Artists of the Trans Experience Open Up About Identity, Casting, and Art as Activism | Playbill

Playbill Pride Artists of the Trans Experience Open Up About Identity, Casting, and Art as Activism In honor of Pride, Playbill gathered three transgender artists for an open discussion about identity, representation, auditions, and activism.

Slowly but surely, stories about the trans experience—and employment of trans artists—are becoming more prevalent in mainstream entertainment. While trans representation on stage and screen was nonexistent a few years ago, we are slowly moving the needle with work like Amazon’s Transparent, Laverne Cox’s breakout in Orange is the New Black and her star turn in The Rocky Horror Picture Show on Fox, as well as the theatre’s own Shakina Nayfack on Hulu’s Difficult People as some of the most high-profile examples.

Still, there is a long way to go. Playbill gathered three artists of trans experience to gain their perspective and learn more about the intersection of trans identity and art. Kita Updike is a model, singer, and actor who appeared in this year’s indie film The Misandrists; Devin Michael Lowe is an actor, model, and intersectional activist of transgender experience, in association with Transcendence Icon Company; and Shakina Nayfack is and actor, writer, director, producer, and activist best known for her touring show Manifest Pussy and her role as Marcy on Hulu’s Difficult People.

In an exclusive discussion, moderated by trans ally and activist Alexandra Ferrara, three artists of the trans experience talk everything from coming out as trans to guidelines for allies, from honest fears to ways in which they wish the casting of trans artists would change. Watch the video roundtable above moderated by Ferrara, with excerpts from their eye-opening conversation below:

Alexandra Ferrara: What was the most challenging part of your transition and the process of becoming your true self? Or what is still a challenge?
Devin Michael Lowe: People have expectations of what a man is supposed to look like and what a woman is supposed to look like. When your body doesn’t necessarily align—I haven’t had any surgeries so if I’m not wearing a binder, then people might clock me [as transgender]. It can be a real issue that can cause harassment.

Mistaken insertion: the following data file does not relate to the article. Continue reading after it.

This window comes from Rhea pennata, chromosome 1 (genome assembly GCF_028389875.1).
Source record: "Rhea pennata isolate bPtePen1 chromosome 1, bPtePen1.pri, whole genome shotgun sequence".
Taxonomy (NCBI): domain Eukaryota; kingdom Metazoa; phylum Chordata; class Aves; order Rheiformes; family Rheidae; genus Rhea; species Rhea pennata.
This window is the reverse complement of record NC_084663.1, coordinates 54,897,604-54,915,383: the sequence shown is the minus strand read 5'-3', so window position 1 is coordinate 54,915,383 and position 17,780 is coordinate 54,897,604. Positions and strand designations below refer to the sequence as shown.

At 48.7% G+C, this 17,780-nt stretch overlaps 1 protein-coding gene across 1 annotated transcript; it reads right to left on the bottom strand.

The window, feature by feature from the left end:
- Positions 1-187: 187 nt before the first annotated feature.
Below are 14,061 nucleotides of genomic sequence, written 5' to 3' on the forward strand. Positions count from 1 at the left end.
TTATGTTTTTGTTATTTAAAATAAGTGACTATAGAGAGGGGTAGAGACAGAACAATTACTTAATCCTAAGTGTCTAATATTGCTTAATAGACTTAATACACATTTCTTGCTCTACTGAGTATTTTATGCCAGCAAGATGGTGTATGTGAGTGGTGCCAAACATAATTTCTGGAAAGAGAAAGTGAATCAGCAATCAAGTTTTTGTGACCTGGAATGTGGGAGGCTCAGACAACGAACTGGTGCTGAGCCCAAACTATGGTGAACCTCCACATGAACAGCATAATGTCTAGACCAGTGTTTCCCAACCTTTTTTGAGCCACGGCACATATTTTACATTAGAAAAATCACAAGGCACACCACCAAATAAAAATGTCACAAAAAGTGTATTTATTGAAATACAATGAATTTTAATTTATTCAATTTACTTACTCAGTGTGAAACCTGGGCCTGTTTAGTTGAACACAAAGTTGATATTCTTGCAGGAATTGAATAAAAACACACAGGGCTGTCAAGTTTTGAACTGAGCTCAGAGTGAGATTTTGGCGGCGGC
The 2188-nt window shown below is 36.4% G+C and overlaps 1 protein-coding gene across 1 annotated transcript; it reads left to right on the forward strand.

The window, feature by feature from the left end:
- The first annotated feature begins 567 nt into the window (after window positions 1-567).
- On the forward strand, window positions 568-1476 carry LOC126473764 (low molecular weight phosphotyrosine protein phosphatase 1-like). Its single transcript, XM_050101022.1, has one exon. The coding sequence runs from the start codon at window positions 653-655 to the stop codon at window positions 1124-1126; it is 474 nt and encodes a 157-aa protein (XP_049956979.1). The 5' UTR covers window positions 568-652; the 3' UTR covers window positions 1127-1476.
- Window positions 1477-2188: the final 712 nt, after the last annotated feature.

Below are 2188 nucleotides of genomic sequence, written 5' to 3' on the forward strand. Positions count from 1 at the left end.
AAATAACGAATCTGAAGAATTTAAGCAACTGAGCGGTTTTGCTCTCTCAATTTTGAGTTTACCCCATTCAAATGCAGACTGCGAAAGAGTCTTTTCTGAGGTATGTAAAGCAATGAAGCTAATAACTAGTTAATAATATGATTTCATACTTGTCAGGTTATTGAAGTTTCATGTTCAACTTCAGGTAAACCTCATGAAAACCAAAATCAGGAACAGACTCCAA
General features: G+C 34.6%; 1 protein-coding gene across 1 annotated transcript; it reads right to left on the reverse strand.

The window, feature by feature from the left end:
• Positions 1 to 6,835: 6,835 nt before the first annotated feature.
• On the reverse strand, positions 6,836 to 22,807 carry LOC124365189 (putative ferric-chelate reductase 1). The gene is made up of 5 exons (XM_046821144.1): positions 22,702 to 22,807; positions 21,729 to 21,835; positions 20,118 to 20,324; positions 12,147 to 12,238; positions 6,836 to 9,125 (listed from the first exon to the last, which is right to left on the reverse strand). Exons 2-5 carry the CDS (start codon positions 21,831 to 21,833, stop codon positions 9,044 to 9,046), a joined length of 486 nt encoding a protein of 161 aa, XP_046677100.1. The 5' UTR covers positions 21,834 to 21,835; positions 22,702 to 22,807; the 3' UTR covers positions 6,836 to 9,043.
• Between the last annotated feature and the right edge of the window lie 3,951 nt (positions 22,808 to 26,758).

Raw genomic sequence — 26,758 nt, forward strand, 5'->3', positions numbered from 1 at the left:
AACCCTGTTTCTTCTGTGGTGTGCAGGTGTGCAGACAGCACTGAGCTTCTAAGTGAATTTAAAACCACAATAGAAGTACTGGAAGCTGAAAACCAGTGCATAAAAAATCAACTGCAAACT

Shakina Nayfack: We were even talking about that in the photo shoot. While it’s fun to get all glammed up with each other, there’s an expectation of what a glamorous trans woman should look like and what a hot, tough trans dude should look like. We’re not like that all the imte. We can put it on for the camera or whatever, but I don’t walk around with this blonde hair every day. I’m usually just bald and storming my way through New York City.

AF: When do you feel the most confident in your skin?
Kita Updike: I feel really confident when I’m with my family now. I think that has kind of changed. It didn’t used to be like that, when you were talking about the challenges ethrough the transition. I had a lot of challenges being at that age, with my family, trying to get access to hormone therapy and what that means as a minor. I’m from Fort Wayne, Indiana. I mean, this is Pence country. There were not a lot of clear steps for them to take, so now the flip side of it is that I’ve become extremely comfortable and confident when I’m there. I feel confident as my parents’ daughter when we’re out, and it just feels good.

AF: How do directors and casting directors facilitate the hiring of trans people?
SN: In casting, it’s usually now on the breakdown: “Seeking trans actors for this role.” Sometimes their roles are written to be trans, sometimes people are revisiting more classical text and now deciding this character should be played by a trans person.
DML: Putting it on the breakdown—
KU: It’s like when they say “Seeking all ethnicities”
DML: Like “seeking all genders, both cis and trans actors welcome.” … I feel like, us as trans artists, if we know you’re seeking a trans person—because people assume me as a cisgender man all the time—I’ll tell you because I know it’s what you’re seeking.
KU: The reality of us sitting here is like we said before, “What if we want to eat?”

AF: What can people who want to educate themselves do? What are the resources?
SN: I recommend several times a day that people pick up Kate Bornstein’s My Gender Workbook, which is a really great interactive almost textbook for understanding the social construction of gender. There’s exercises and activities and quizzes. It was really helpful for me when I was trying to understand my own gender identity.
KU: Going to your local library. If you think you have a trans child, or if you think you have a trans friend, before you approach them, try to do as much research as you can. The internet is a beautiful tool. You can read a lot of the science behind it.
DML: And no trying to insist that any trans person that you meet should be doing the emotional labor of educating you.
SN: Part of our profession is being in the public eye, so we take it upon ourselves to do that emotional labor part. But for the average trans person, just trying to get through their life, there’s a lot more at stake. Even this conversation is not actually exemplary of the type of conversation that you should assume any trans person is willing to have with you.

Behind the Scenes at the Playbill Pride Roundtable: Artists of the Trans Experience

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